Like most of MoviePass' pricing plans, that plan turned out to be temporary. The unlimited tier returned, but the theme of change continued. In April, MoviePass limited its "unlimited" service by. In May, it started requiring subscribers to to make sure they were actually seeing the movie they had checked in to with the app.
June brought the biggest change of all:that tacked on an extra $2-to-$6 depending on the film and time. In late July, MoviePass also started blocking weekend showtimes for certain films -- . The two policies culminated in a bizarre, perfect storm that saw MoviePass subscribers charged $8 surcharges on films that -- in some theaters -- only cost $6.75 at the box office.
Where MoviePass stands today
From $50 to $24, back up to $45, down to $15 and then $10 -- with a half a dozen location-based price adjustments along the way -- MoviePass' subscription fees have been consistently inconsistent. Now, they're about to change once more.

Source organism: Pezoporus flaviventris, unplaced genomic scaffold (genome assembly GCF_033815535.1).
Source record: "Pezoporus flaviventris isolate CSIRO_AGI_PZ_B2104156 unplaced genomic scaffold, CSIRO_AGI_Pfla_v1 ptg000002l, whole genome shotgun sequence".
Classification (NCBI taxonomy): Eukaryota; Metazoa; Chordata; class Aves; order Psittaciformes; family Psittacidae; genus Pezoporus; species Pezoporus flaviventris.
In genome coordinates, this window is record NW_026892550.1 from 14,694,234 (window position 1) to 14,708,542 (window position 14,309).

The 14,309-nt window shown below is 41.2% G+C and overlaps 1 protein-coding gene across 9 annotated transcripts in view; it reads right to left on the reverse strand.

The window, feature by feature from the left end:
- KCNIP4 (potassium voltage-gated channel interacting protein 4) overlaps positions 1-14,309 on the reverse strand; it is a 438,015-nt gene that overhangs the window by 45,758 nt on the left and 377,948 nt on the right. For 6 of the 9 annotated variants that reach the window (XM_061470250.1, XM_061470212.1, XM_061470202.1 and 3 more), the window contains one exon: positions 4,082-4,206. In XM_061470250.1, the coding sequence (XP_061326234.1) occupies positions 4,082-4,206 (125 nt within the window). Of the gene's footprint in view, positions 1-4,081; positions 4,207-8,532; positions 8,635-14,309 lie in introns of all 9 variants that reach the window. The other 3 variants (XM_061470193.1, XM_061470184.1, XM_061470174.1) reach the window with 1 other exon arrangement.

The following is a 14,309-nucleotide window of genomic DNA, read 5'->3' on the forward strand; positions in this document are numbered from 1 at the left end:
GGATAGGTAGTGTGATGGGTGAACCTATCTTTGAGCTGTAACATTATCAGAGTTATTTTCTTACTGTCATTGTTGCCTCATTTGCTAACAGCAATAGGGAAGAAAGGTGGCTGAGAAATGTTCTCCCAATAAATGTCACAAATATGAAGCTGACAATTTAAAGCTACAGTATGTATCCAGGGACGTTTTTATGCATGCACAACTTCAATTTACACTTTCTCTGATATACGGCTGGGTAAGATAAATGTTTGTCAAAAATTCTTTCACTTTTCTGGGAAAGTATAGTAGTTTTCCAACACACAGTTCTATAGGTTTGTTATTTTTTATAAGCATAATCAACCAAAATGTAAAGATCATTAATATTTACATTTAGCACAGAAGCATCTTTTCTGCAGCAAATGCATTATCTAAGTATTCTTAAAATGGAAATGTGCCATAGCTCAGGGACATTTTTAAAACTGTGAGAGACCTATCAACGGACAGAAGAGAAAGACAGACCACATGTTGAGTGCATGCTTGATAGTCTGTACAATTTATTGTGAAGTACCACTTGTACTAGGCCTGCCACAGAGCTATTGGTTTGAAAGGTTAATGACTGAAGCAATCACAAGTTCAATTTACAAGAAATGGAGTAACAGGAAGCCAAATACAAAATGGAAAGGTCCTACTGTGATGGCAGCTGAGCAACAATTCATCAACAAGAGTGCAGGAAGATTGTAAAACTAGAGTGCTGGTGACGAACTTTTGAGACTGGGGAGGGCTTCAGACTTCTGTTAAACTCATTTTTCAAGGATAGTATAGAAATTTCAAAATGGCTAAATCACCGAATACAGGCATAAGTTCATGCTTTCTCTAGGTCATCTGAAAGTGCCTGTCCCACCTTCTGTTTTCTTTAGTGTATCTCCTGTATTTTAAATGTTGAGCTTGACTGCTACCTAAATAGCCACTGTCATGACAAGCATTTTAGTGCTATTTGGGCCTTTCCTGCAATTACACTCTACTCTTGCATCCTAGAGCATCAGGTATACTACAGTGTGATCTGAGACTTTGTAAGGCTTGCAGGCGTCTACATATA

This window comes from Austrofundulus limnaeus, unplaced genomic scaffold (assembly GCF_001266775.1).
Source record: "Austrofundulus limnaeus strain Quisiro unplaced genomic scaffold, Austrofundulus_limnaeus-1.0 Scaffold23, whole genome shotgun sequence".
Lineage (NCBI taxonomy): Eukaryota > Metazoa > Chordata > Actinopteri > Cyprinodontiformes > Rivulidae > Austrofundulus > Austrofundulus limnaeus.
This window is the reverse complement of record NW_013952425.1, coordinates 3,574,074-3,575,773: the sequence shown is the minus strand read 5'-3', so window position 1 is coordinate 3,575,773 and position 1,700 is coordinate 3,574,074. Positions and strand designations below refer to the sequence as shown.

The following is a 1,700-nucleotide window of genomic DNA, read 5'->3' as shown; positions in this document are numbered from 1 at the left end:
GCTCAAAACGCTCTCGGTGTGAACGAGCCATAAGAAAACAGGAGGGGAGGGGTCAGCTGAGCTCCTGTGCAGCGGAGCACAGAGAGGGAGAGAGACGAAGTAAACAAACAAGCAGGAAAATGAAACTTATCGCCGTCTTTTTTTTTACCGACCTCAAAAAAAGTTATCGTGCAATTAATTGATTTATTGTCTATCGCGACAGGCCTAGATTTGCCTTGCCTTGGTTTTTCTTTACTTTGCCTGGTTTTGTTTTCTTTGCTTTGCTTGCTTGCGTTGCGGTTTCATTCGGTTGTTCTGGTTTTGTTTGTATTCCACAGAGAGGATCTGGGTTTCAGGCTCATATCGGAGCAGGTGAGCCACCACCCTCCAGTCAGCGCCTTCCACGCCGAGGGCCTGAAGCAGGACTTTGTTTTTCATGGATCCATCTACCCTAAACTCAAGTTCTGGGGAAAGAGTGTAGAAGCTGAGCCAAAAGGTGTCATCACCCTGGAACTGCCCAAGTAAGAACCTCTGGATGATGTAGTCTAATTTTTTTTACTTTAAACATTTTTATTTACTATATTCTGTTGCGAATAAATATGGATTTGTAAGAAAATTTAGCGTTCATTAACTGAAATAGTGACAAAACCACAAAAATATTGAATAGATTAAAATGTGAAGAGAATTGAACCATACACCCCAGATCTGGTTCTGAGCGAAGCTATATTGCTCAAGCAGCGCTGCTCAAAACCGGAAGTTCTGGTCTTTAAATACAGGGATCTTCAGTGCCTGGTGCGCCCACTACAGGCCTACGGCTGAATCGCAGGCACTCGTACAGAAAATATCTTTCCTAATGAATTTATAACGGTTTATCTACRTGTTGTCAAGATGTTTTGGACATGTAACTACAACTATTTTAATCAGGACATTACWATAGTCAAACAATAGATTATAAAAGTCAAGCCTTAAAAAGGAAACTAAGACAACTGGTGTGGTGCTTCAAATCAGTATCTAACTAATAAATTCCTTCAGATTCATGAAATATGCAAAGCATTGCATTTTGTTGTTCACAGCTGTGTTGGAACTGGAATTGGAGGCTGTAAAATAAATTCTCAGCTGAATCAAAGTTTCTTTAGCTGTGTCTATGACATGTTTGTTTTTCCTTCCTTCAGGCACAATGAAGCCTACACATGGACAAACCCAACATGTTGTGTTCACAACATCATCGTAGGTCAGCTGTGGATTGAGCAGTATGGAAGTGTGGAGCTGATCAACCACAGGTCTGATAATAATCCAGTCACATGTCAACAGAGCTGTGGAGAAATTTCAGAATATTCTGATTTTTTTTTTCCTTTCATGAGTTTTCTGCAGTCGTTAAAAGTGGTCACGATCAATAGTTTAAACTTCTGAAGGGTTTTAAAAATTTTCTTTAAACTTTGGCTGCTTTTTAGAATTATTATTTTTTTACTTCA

That didn't happen. About a week after promising to hike prices, MoviePass said it would keep the subscription fee at $10 a month. Instead, i The new plan will allow moviegoers to see just three films a month. The initially said it wouldn't block new releases, but instead moved to a system where it only allowed viewers to pick from a select library of movies that changed each week. Crazy Rich Asians might be available Sunday, but not Friday or Saturday -- and could be blocked entirely for the following weekend.
The Future for MoviePass
In the midst of a funding crisis, it's almost impossible to predict the company's next move. The latest restructured plan could revitalize the company, or it could be nothing more than a last-ditch effort to fend off filing for bankruptcy. Either way, the incoming changes probably won't last long. The company has never been shy about shaking up its pricing structure, and isn't afraid to sunset a subscription model if it isn't working for them.
For , let's just hope that approach doesn't kill the company, too.